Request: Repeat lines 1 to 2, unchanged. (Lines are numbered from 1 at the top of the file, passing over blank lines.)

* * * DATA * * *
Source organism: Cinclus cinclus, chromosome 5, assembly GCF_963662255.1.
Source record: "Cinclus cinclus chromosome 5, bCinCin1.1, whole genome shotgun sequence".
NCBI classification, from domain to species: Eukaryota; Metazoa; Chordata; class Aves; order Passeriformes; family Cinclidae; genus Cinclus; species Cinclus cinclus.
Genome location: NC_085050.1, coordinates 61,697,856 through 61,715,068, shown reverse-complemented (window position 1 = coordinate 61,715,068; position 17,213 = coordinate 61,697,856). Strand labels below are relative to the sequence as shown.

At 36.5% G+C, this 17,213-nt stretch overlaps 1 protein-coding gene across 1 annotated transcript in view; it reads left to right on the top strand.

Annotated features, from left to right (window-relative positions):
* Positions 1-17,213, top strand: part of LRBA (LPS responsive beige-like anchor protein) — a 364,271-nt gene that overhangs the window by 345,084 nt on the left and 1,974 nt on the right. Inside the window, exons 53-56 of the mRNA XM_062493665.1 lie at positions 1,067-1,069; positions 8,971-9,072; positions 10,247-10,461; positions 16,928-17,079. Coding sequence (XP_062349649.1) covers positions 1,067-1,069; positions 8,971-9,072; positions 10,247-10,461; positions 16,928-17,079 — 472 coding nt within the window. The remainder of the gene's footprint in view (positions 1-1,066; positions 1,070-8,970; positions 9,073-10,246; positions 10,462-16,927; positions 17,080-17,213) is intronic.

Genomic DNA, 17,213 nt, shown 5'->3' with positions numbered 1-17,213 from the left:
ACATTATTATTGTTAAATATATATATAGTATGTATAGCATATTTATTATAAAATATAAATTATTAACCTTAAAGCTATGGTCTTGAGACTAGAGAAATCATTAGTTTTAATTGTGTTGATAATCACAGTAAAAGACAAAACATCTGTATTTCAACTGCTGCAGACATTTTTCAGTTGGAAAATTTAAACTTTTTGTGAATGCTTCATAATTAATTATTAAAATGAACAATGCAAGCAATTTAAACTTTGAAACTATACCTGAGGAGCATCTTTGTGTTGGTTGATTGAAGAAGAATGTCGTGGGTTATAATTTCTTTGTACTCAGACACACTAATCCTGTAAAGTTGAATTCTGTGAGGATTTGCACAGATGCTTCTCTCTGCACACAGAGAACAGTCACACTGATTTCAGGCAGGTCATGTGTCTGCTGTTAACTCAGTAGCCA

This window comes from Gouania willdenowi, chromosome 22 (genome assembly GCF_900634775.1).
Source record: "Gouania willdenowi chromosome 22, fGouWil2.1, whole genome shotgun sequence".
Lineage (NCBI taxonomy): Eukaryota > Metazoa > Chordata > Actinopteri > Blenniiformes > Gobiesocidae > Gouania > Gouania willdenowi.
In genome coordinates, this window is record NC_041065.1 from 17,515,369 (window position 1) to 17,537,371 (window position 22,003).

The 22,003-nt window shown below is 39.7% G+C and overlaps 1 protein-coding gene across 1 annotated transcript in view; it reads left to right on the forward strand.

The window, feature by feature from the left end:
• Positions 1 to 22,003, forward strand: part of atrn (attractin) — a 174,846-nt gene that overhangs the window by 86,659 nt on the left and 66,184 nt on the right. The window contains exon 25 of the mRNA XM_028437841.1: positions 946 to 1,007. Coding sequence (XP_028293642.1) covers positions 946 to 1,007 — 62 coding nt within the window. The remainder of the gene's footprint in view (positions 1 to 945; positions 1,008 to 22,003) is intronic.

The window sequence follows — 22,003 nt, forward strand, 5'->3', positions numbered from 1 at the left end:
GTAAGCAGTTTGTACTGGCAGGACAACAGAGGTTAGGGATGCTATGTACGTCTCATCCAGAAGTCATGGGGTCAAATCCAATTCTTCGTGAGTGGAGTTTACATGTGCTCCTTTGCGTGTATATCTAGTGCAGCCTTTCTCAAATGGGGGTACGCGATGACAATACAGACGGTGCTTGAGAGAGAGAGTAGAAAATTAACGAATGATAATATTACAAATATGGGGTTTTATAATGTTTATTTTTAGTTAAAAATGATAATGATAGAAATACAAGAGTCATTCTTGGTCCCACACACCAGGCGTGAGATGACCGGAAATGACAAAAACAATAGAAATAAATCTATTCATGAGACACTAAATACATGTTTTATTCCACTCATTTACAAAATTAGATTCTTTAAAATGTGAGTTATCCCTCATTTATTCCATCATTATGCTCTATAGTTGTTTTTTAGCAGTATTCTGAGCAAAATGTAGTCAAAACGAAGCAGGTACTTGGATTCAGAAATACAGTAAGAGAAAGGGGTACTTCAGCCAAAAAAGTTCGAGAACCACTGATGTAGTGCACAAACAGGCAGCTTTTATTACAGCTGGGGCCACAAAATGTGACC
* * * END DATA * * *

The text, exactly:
Source organism: Cinclus cinclus, chromosome 5, assembly GCF_963662255.1.
Source record: "Cinclus cinclus chromosome 5, bCinCin1.1, whole genome shotgun sequence".